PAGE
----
Welcome to Gear Questions You’re Afraid to Ask, a GOLF.com series produced in partnership with Cleveland / Srixon Golf. In this column, we explore some indicators to look for come time to determine if your clubs fit your swing.
Are more tour players are using mallets these days, should I try one? – Josh S., Toronto
You’re right about what you’re seeing. More players on all major professional tours are putting mallet putters in the bag. The reasons are simple – mallets are easy to swing in a smooth, pendulum motion, and in most cases, they are more forgiving when you miss the sweet spot, both in terms of distance and direction.
That isn’t to say mallets work for everyone.
Golfers who have arcing strokes tend to prefer blade-style putters with toe hang to accommodate those with a swinging door-like putting stroke. Which by the way, toe hang is just as it sounds. When you hold the putter horizontally from its center of balance on the shaft, the toe will either point straight down, at an angle or in the case of face-balanced putters, will point horizontally and parallel to the ground.
And, the more toe hangs, the more the putter will flow with an open-to-closed putting stroke. The less the hang, the better the putter is for less-arcing strokes.
Most mallets are face-balanced, meaning the face rests level to the ground when held horizontally as described above. This design feature coincides with the modern putting style you see a lot on professional tours these days, which is one that arcs less and is controlled not by the small muscles in the hands, but rather by a rocking motion of the shoulders. And even though every stroke has a natural arc to it, a face-balanced mallet putter helps route the putterhead on a much straighter path back and through. Also, mallets have much higher MOIs than most blade-style putters, thanks mostly to weight pushed to the far edges of putterhead. This makes them very resistant to twisting on off-center putts.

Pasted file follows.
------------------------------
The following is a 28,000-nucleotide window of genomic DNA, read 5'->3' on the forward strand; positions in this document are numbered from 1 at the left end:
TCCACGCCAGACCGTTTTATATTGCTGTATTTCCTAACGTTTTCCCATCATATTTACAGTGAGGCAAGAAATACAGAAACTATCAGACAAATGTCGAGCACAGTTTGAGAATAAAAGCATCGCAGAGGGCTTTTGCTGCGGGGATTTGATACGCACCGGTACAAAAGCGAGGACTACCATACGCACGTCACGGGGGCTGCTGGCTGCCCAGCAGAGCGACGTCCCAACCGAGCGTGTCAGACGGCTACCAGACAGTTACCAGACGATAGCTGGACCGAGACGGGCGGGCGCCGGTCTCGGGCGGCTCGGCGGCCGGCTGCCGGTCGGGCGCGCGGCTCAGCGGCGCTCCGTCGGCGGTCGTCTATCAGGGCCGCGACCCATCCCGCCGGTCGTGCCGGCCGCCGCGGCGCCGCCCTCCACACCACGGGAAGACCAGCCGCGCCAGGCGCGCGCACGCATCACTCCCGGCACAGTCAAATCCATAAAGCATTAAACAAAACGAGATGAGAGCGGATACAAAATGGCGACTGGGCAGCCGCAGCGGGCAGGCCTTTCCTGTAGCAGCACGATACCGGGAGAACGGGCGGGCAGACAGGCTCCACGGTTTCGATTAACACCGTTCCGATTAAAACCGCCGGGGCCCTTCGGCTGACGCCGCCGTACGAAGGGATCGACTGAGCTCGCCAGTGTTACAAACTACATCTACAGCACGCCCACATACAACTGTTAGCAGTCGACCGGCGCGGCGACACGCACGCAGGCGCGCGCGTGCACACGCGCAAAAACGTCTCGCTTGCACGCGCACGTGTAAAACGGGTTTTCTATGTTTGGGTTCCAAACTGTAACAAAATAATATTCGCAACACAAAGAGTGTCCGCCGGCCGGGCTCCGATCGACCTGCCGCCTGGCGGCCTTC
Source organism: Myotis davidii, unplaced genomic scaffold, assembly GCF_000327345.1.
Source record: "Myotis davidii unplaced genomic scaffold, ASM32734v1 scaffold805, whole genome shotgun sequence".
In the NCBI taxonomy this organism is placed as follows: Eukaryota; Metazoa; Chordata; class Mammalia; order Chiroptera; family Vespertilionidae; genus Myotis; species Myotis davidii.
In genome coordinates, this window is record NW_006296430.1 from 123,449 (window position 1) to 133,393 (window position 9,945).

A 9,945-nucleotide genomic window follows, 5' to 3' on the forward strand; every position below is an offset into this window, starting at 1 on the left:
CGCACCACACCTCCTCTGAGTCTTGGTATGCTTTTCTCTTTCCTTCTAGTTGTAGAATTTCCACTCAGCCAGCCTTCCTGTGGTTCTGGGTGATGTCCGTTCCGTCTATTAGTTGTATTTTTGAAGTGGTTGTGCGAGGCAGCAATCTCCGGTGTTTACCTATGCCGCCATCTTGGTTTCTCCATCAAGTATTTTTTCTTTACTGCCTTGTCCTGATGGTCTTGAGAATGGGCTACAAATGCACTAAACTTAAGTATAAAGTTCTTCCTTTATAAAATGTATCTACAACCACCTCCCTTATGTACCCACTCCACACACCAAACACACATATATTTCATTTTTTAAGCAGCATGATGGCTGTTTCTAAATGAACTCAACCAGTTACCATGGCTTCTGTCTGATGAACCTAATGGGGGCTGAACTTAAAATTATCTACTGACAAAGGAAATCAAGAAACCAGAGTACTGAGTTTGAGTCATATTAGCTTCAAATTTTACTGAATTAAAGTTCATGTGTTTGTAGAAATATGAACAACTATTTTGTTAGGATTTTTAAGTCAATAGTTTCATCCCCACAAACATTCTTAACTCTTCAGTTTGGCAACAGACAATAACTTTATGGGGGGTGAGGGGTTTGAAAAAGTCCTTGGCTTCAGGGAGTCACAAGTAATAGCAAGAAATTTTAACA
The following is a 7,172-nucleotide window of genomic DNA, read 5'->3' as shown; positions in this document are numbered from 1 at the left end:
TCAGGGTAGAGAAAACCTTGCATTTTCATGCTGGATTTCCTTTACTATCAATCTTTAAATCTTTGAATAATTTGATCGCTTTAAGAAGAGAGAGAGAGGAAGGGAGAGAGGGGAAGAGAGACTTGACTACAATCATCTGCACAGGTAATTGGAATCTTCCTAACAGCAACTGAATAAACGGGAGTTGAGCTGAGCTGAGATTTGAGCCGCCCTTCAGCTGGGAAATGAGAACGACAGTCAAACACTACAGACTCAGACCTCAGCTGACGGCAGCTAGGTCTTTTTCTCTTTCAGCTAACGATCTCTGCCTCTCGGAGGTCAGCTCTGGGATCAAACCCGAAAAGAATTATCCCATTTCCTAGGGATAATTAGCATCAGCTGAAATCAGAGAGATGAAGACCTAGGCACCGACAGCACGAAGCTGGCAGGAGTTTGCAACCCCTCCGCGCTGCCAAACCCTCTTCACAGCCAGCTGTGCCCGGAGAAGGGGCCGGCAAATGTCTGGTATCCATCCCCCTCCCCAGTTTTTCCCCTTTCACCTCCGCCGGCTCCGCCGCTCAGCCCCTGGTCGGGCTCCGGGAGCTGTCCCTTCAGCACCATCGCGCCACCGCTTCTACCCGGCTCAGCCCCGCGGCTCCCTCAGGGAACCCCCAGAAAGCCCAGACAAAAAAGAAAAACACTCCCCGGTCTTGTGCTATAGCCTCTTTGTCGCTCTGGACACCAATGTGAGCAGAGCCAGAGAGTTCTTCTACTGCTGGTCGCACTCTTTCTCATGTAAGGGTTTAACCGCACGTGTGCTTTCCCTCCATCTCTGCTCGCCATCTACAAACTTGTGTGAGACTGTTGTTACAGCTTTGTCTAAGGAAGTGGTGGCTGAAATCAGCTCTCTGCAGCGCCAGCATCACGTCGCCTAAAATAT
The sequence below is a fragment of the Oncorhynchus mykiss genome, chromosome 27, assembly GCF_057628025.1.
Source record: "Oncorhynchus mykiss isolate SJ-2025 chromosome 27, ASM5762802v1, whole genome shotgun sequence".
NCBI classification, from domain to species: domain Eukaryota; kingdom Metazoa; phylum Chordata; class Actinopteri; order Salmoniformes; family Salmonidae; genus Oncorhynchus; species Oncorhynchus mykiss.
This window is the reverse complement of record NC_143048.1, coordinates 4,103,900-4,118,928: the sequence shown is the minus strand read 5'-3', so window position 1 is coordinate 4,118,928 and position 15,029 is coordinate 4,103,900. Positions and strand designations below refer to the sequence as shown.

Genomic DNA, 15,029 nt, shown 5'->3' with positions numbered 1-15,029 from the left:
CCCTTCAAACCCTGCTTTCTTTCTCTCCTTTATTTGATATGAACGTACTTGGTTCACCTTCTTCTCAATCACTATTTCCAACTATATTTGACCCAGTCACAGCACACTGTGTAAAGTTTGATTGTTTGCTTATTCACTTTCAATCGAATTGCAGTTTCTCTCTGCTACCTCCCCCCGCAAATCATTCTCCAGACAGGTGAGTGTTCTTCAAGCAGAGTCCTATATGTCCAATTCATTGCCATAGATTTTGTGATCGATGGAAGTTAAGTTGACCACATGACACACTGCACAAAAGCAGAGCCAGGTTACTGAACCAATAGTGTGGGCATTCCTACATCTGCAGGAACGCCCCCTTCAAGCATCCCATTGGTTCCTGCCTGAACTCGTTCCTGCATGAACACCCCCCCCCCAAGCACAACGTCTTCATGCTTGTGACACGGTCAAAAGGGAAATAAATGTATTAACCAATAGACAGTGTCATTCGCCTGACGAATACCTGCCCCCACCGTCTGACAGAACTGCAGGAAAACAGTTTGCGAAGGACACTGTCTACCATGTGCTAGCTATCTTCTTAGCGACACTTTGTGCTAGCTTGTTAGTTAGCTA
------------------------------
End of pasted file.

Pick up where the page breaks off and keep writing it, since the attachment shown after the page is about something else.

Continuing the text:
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Cleveland Frontline putters
The forward center of gravity in the Frontline putters helps you hit straighter putts. The putters’ tungsten face weights increase accuracy, which means you’ll sink more putts in fewer strokes.
Mallets are also growing in popularity due to their alignment aids. Because they tend to be bigger from heel to toe and back to front, OEMs often employ high contrast lines, shapes and sometimes cutouts and / or negative space to help golfers aim better. Some putters like Cleveland’s Frontline series take it a step further by not only using high contrast alignment aids, they also come with a notch feature called 2135 Technology that help you know if you’re eyes are positioned directly over the golf ball at address (this tech is actually found in all Frontline putters). Also unique to the Frontline putters is how they’re weighted. Instead of placing weight deep and back, Cleveland placed two heavy tungsten weights in the putterface at the heel and toe, bringing the CG directly behind the ball for a smoother, straighter end-over-end roll.
Mallet putters also come in different shapes to accommodate not only different tastes but different stroke styles. You can get a semi-mallet, wingback mallet and many more shapes – you can even find some mallets with some toe hang that are ideal for players who prefer an arcing stroke. In addition to varying shapes, mallets present a huge number of hosel configurations, whether it be short, plumber’s neck, long, single bend, double bend and so on.
Semi mallets, or mid-mallets or even some flanged putters tend to placate less of a straight-back-and-through stroke, but still come with a boost of MOI over most traditionally shaped blade style putter designs.
If you’re ready to try a mallet putter, we recommend you opt for a putter fitting to see what style best matches your natural stroke. You may think a face-balanced putter is ideal, but maybe not if you tend to have a big arc. Or if you do fit well into a high MOI mallet with face-balancing, a proper fitting will ensure you get a putter that is the right length and lie angle to help you make a consistent stroke every time.
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